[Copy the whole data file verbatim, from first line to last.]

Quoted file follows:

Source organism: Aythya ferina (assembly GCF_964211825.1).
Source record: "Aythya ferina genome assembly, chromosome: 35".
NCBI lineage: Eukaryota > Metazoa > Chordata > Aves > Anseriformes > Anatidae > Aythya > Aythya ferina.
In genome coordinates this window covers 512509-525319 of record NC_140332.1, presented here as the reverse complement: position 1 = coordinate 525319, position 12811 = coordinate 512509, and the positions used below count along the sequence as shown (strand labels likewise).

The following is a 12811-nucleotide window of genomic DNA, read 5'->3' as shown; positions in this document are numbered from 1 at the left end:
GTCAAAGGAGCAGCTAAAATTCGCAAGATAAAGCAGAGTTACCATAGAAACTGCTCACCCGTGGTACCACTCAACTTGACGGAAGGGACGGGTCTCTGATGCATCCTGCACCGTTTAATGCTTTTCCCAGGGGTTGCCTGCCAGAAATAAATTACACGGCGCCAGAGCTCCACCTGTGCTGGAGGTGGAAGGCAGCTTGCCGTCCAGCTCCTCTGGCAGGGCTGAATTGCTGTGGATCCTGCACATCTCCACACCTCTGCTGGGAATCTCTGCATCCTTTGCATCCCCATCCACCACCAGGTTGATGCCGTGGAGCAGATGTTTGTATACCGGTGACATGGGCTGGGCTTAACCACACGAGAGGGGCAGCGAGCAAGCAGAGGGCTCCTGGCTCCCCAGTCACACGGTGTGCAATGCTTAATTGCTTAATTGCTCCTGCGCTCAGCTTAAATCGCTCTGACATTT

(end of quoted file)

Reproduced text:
Source organism: Aythya ferina (assembly GCF_964211825.1).
Source record: "Aythya ferina genome assembly, chromosome: 35".
NCBI lineage: Eukaryota > Metazoa > Chordata > Aves > Anseriformes > Anatidae > Aythya > Aythya ferina.
In genome coordinates this window covers 512509-525319 of record NC_140332.1, presented here as the reverse complement: position 1 = coordinate 525319, position 12811 = coordinate 512509, and the positions used below count along the sequence as shown (strand labels likewise).

The following is a 12811-nucleotide window of genomic DNA, read 5'->3' as shown; positions in this document are numbered from 1 at the left end:
GTCAAAGGAGCAGCTAAAATTCGCAAGATAAAGCAGAGTTACCATAGAAACTGCTCACCCGTGGTACCACTCAACTTGACGGAAGGGACGGGTCTCTGATGCATCCTGCACCGTTTAATGCTTTTCCCAGGGGTTGCCTGCCAGAAATAAATTACACGGCGCCAGAGCTCCACCTGTGCTGGAGGTGGAAGGCAGCTTGCCGTCCAGCTCCTCTGGCAGGGCTGAATTGCTGTGGATCCTGCACATCTCCACACCTCTGCTGGGAATCTCTGCATCCTTTGCATCCCCATCCACCACCAGGTTGATGCCGTGGAGCAGATGTTTGTATACCGGTGACATGGGCTGGGCTTAACCACACGAGAGGGGCAGCGAGCAAGCAGAGGGCTCCTGGCTCCCCAGTCACACGGTGTGCAATGCTTAATTGCTTAATTGCTCCTGCGCTCAGCTTAAATCGCTCTGACATTT